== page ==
Do past fires affect current Amazon forest dynamics? PhD Geography - Self-funded Ref: 3202

About the Research Project

Supervisors

Dr Ted Feldpausch , University of Exeter

Prof Claire Belcher , University of Exeter
 

The Project Background:
Results from long-term Amazon Basin-wide permanent plot data indicate that mature tropical forests are gaining carbon, resulting in a substantial carbon sink (~0.5 PgC yr-1) that has slowed the rise of atmospheric [CO2] due to fossil fuel burning (Phillips et al. 2009). However, the rate of C uptake is declining, resulting in a weakening of the Amazon C sink (Brienen et al. 2015), especially during years of drought (Feldpausch et al. 2016). Understanding the drivers pf these changes are vital to predict the longevity and magnitude of the C sink.

The Knowledge Gap:
Amazon forests have an uncertain history over the past 1000 years, and it is unclear how historical disturbance, including past fires, affects the carbon balance of Amazonia today. For example, fire preferentially kills smaller stems, resulting in long-term changes affecting forests for decades. Improving understanding of how fire interacts with forests and changes in regional climate will help to predict the long-term fate of the Amazon forest carbon sink and improve planning for conservation and Reducing Emissions from Deforestation and forest Degradation (REDD+). Despite the potential significance, very little is known about the effect of the past fires on Amazonian ecological processes.

The Project Goals:
You will join an interdisciplinary group of tropical ecologists, fire and soil scientists, botanists, and remote sensing specialists who have been recently funded to undertake the first Amazon Basin-scale study of historical fire effects on modern Amazonian forests.

The aims of this PhD project are to improve understanding of whether historical fires over hundreds of years left a legacy effect on ‘old-growth’ Amazonian forests.
Your project could address research questions such as:
Question 1: When did “old-growth” forests last burn and what are the drivers of variation?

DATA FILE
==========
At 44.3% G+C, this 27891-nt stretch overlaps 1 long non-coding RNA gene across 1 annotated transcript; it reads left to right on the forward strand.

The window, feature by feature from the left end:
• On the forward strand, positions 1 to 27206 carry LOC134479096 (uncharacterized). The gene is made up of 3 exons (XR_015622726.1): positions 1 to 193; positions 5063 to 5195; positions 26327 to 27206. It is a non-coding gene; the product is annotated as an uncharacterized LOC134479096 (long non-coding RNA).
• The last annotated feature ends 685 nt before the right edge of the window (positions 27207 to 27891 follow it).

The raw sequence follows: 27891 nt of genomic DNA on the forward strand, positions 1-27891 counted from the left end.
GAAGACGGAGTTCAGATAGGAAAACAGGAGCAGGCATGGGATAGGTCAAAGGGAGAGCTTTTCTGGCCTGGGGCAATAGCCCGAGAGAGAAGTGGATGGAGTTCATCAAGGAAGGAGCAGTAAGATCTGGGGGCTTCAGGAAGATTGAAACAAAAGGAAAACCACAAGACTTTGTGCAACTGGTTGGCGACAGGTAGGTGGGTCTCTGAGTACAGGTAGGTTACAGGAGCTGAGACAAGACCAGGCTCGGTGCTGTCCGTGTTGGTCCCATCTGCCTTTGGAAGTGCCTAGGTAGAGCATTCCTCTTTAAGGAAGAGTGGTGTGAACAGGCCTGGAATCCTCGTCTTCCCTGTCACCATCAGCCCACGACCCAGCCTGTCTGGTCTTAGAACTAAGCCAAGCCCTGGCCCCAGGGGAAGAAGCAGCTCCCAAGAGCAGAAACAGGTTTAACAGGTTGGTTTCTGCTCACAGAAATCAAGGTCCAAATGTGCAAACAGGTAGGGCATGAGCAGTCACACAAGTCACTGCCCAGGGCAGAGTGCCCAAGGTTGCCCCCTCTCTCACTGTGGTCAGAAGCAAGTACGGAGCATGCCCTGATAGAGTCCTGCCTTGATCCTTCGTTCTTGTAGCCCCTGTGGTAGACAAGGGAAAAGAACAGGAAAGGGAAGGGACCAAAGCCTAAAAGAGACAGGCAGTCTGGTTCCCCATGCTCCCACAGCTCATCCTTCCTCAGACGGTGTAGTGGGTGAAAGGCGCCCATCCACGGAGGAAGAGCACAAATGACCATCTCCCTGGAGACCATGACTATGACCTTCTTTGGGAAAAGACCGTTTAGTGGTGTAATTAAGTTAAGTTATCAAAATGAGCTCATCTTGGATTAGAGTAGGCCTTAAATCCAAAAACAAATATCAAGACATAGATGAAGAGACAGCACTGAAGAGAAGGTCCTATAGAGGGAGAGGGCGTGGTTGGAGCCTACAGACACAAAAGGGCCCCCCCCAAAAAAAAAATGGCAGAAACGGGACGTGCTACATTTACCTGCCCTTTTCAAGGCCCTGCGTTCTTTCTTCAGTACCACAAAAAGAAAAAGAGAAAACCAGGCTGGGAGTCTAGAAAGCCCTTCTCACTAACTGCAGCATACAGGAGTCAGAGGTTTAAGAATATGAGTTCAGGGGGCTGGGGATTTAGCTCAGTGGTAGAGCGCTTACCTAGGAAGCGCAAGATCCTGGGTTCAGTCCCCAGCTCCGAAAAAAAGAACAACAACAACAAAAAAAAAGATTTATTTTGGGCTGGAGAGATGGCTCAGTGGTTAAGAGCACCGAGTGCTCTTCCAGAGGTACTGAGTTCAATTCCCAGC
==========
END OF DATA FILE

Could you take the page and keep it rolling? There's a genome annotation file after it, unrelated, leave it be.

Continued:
Question 2:  Have historical fires affected forest composition in Amazonia?
Question 3:  Are modern forest dynamics and response to disturbance driven by historical fire?

Description of Work:
The project will evaluate whether historical fire left a lasting imprint on the composition, structure, and function of old-growth forests through analysis of a combination of vegetation, soil, and/or charcoal data from Amazon Basin-wide forest plots. The analysis component will use the field and lab data to statistically evaluate the interaction between fire, climate, and forests. The student must be numerically competent and have a desire to work with large and complex datasets. This PhD provides the opportunity to work in a work-class research team on a genuinely novel research question and also ample opportunity to develop your own research interests. The results will have significant impacts in predicting the longevity of the Amazon carbon sink, understanding long-term fire effects, redirecting conservation efforts, improving vegetation models, and affecting policy such as REDD+.

Project costs
The project will be primarily based on Amazon Basin-wide vegetation, soil, and charcoal data already collected under a NERC grant. Fieldwork and research visits with local collaborators could also be incorporated into the PhD project based on student contribution to travel.

Things to consider:
Information about current fees : https://www.exeter.ac.uk/pg-research/money/fees/
Information about possible funding sources: http://www.exeter.ac.uk/pg-research/money/alternativefunding/
Information about Doctoral Loans: http://www.exeter.ac.uk/pgresearch/money/phdfunding/postgraduatedoctoralloans/

References:
Phillips, O. et al., Drought sensitivity of the Amazon rainforest. Science 323, 1344-1347 (2009).
Brienen, R.  et al., Long-term decline of the Amazon carbon sink. Nature 519, 344-348 (2015).
Feldpausch, T. R., et al. 2016. Amazon forest response to repeated droughts. Global Biogeochemical Cycles 30:964-982.

For more information about the project and informal enquiries, please contact the primary supervisor, Dr Ted Feldpausch

Entry requirements

You should have or expect to achieve at least a 2:1 Honours degree from a UK university, or equivalent, in a relevant subject.  Experience in statistics and forest ecology or soil science is desirable.

If English is not your first language you will need to meet the English language requirements and provide proof of proficiency. Click here for more information and a list of acceptable alternative tests.
 

How to apply

You will be asked to submit some personal details and upload a full CV, covering letter and two academic references. Your covering letter should outline your academic interests, prior research experience and reasons for wishing to undertake this project. You may also be asked to upload verified transcripts of your most academic qualification.

Please quote reference 3202 on your application and in any correspondence about this project

Summary

Application deadline:24th September 2018
Value:This project is self-funded
Duration of award:Not applicable
Contact: PGR Enquiries pgrenquiries@exeter.ac.uk